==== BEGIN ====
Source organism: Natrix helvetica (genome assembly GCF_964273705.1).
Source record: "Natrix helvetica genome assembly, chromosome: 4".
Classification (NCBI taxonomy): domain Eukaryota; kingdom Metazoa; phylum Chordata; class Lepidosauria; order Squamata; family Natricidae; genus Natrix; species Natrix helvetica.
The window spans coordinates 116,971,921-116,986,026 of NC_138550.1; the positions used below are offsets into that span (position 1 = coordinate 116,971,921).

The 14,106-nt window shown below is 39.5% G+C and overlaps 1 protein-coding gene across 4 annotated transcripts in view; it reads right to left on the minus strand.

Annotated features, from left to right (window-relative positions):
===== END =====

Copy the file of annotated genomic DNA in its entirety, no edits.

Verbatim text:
Source organism: Natrix helvetica (genome assembly GCF_964273705.1).
Source record: "Natrix helvetica genome assembly, chromosome: 4".
Classification (NCBI taxonomy): domain Eukaryota; kingdom Metazoa; phylum Chordata; class Lepidosauria; order Squamata; family Natricidae; genus Natrix; species Natrix helvetica.
The window spans coordinates 116,971,921-116,986,026 of NC_138550.1; the positions used below are offsets into that span (position 1 = coordinate 116,971,921).

The 14,106-nt window shown below is 39.5% G+C and overlaps 1 protein-coding gene across 4 annotated transcripts in view; it reads right to left on the minus strand.

Annotated features, from left to right (window-relative positions):